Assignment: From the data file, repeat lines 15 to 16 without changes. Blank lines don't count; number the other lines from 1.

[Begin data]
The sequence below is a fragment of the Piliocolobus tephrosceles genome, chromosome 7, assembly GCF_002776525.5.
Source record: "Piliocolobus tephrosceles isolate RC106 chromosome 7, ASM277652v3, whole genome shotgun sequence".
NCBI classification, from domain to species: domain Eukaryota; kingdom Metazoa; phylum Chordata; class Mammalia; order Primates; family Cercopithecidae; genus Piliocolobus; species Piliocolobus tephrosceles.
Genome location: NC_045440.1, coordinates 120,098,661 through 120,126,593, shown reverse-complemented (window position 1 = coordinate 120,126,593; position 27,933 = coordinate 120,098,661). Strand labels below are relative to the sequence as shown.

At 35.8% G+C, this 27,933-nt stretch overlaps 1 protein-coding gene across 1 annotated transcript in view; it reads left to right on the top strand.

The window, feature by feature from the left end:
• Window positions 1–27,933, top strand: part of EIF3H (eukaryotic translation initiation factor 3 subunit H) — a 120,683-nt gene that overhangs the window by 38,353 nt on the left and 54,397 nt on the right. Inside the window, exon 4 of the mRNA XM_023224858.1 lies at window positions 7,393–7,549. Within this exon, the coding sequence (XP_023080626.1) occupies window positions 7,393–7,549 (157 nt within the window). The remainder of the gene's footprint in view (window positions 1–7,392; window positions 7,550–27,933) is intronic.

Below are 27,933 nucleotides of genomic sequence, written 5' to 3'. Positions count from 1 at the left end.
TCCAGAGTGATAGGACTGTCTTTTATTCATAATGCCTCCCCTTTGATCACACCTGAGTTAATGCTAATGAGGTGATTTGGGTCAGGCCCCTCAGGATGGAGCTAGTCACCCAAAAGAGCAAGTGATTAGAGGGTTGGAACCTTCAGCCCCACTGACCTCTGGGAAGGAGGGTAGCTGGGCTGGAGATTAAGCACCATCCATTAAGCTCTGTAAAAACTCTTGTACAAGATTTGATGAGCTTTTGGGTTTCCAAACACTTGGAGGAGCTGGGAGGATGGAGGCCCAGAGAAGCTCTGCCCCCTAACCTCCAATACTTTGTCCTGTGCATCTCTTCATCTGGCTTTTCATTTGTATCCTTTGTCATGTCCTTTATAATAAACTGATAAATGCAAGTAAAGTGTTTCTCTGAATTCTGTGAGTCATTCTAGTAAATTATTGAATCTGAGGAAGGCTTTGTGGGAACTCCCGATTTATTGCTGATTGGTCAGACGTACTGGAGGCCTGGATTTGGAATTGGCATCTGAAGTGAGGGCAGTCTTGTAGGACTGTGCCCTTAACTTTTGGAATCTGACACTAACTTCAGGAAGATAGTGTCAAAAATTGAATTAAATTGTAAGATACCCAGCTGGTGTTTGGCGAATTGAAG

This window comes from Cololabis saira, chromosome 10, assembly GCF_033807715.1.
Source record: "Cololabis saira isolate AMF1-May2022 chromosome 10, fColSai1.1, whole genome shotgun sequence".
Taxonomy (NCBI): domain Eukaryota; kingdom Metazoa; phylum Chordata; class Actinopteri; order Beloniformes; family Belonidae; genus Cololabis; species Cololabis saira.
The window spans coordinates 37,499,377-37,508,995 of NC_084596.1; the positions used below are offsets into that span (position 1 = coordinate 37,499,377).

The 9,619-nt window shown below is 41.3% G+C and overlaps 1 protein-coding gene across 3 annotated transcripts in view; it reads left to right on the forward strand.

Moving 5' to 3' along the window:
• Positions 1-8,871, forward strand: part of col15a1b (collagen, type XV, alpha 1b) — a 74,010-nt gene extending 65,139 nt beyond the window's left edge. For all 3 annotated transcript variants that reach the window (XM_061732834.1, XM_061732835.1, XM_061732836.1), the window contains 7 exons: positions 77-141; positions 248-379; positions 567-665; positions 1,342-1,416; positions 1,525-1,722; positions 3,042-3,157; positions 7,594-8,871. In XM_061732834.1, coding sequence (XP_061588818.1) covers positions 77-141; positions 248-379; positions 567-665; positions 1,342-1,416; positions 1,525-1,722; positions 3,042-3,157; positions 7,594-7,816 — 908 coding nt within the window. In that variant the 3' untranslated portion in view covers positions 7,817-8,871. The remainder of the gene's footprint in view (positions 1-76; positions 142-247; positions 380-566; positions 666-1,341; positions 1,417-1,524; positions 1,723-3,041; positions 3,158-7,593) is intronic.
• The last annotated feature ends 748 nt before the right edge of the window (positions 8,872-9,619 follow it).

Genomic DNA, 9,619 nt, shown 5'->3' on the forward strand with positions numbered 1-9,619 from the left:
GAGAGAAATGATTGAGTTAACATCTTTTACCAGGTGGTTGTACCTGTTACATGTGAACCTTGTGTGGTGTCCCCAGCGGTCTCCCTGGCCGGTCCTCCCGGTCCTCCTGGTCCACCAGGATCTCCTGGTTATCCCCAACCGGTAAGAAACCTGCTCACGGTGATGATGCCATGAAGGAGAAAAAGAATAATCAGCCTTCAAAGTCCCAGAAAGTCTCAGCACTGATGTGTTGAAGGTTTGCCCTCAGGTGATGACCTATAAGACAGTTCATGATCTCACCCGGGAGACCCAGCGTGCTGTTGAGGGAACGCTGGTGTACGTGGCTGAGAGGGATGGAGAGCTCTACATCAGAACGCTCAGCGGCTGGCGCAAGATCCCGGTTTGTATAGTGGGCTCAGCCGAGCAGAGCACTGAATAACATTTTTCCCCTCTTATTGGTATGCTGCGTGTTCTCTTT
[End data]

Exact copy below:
Moving 5' to 3' along the window:
• Positions 1-8,871, forward strand: part of col15a1b (collagen, type XV, alpha 1b) — a 74,010-nt gene extending 65,139 nt beyond the window's left edge. For all 3 annotated transcript variants that reach the window (XM_061732834.1, XM_061732835.1, XM_061732836.1), the window contains 7 exons: positions 77-141; positions 248-379; positions 567-665; positions 1,342-1,416; positions 1,525-1,722; positions 3,042-3,157; positions 7,594-8,871. In XM_061732834.1, coding sequence (XP_061588818.1) covers positions 77-141; positions 248-379; positions 567-665; positions 1,342-1,416; positions 1,525-1,722; positions 3,042-3,157; positions 7,594-7,816 — 908 coding nt within the window. In that variant the 3' untranslated portion in view covers positions 7,817-8,871. The remainder of the gene's footprint in view (positions 1-76; positions 142-247; positions 380-566; positions 666-1,341; positions 1,417-1,524; positions 1,723-3,041; positions 3,158-7,593) is intronic.